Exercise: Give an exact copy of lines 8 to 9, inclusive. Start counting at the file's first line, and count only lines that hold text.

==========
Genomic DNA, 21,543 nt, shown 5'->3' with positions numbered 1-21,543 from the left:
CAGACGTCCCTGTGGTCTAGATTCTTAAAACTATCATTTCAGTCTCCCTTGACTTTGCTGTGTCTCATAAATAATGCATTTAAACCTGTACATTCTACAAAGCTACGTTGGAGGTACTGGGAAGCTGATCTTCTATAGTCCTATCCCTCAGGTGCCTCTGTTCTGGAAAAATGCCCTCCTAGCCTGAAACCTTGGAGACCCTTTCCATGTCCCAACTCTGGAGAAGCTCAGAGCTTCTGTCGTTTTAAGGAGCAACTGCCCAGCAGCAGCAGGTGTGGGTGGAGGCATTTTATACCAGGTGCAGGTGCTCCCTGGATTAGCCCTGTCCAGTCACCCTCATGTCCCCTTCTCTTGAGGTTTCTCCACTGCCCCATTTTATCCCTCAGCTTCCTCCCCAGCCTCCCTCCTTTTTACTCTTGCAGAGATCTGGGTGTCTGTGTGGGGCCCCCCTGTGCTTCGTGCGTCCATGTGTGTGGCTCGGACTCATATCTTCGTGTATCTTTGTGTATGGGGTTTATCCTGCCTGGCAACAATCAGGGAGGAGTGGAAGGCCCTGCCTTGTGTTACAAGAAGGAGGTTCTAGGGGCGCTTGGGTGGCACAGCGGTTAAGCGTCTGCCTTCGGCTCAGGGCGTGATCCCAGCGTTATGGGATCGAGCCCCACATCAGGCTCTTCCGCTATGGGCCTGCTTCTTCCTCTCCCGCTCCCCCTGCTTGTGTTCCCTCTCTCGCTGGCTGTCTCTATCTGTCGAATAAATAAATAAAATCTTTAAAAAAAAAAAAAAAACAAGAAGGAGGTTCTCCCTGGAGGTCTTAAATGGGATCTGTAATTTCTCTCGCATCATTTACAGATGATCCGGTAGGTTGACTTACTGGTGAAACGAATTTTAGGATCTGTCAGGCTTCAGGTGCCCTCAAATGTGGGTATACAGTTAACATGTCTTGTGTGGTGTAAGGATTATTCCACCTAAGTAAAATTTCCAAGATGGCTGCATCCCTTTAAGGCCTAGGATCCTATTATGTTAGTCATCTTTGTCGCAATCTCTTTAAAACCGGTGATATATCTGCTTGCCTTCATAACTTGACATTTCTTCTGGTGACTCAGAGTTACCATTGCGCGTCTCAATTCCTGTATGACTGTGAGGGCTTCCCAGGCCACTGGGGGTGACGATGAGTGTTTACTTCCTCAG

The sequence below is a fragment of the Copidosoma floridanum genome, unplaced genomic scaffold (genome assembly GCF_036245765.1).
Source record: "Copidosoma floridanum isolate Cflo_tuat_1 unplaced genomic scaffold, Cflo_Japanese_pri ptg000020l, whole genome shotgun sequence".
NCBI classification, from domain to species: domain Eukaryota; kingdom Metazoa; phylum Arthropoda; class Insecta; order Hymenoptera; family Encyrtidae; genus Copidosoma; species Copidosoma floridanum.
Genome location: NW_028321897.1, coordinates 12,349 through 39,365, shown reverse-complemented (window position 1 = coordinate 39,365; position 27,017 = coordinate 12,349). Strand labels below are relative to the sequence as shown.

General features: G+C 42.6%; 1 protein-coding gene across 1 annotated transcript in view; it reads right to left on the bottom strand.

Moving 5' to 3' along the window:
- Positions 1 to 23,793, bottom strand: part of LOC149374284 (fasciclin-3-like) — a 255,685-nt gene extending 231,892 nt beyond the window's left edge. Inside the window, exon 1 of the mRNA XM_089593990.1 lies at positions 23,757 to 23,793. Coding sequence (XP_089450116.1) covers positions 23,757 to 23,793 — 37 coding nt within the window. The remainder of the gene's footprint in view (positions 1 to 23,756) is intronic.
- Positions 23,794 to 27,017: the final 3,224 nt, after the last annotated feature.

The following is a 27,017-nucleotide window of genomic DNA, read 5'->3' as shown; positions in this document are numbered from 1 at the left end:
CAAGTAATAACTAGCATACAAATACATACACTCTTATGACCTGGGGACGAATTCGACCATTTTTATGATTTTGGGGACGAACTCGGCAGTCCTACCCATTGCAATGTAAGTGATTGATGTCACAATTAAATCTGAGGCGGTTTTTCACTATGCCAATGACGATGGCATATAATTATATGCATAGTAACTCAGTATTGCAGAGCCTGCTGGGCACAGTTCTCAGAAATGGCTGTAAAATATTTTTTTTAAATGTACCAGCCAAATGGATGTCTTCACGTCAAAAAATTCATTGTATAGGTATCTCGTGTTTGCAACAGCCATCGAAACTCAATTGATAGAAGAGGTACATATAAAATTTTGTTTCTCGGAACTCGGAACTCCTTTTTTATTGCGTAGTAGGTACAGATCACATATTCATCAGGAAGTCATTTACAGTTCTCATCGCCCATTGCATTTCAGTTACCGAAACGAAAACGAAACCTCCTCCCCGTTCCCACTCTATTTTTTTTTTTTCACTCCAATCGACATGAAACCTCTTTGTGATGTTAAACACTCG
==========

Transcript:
Moving 5' to 3' along the window:
- Positions 1 to 23,793, bottom strand: part of LOC149374284 (fasciclin-3-like) — a 255,685-nt gene extending 231,892 nt beyond the window's left edge. Inside the window, exon 1 of the mRNA XM_089593990.1 lies at positions 23,757 to 23,793. Coding sequence (XP_089450116.1) covers positions 23,757 to 23,793 — 37 coding nt within the window. The remainder of the gene's footprint in view (positions 1 to 23,756) is intronic.